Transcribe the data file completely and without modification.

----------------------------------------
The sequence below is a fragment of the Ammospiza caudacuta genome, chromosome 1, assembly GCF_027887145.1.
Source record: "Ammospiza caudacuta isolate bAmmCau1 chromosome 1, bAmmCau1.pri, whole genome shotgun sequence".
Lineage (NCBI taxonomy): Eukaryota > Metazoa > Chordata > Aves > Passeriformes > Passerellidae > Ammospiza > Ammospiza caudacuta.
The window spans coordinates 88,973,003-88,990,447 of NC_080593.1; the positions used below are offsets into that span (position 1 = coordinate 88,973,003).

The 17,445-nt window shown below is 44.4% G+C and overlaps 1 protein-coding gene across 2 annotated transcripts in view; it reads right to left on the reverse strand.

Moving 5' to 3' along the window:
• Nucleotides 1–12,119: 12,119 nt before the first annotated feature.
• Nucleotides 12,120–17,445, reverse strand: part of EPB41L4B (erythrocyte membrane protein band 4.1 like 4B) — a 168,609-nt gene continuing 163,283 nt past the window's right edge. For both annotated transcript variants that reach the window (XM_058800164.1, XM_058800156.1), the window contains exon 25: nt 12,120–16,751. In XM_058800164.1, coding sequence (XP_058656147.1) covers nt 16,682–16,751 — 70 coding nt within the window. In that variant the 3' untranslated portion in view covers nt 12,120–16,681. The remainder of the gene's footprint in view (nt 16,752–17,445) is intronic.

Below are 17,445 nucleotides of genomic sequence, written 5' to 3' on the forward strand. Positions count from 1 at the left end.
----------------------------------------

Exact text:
The sequence below is a fragment of the Ammospiza caudacuta genome, chromosome 1, assembly GCF_027887145.1.
Source record: "Ammospiza caudacuta isolate bAmmCau1 chromosome 1, bAmmCau1.pri, whole genome shotgun sequence".
Lineage (NCBI taxonomy): Eukaryota > Metazoa > Chordata > Aves > Passeriformes > Passerellidae > Ammospiza > Ammospiza caudacuta.
The window spans coordinates 88,973,003-88,990,447 of NC_080593.1; the positions used below are offsets into that span (position 1 = coordinate 88,973,003).

The 17,445-nt window shown below is 44.4% G+C and overlaps 1 protein-coding gene across 2 annotated transcripts in view; it reads right to left on the reverse strand.

Moving 5' to 3' along the window:
• Nucleotides 1–12,119: 12,119 nt before the first annotated feature.
• Nucleotides 12,120–17,445, reverse strand: part of EPB41L4B (erythrocyte membrane protein band 4.1 like 4B) — a 168,609-nt gene continuing 163,283 nt past the window's right edge. For both annotated transcript variants that reach the window (XM_058800164.1, XM_058800156.1), the window contains exon 25: nt 12,120–16,751. In XM_058800164.1, coding sequence (XP_058656147.1) covers nt 16,682–16,751 — 70 coding nt within the window. In that variant the 3' untranslated portion in view covers nt 12,120–16,681. The remainder of the gene's footprint in view (nt 16,752–17,445) is intronic.

Below are 17,445 nucleotides of genomic sequence, written 5' to 3' on the forward strand. Positions count from 1 at the left end.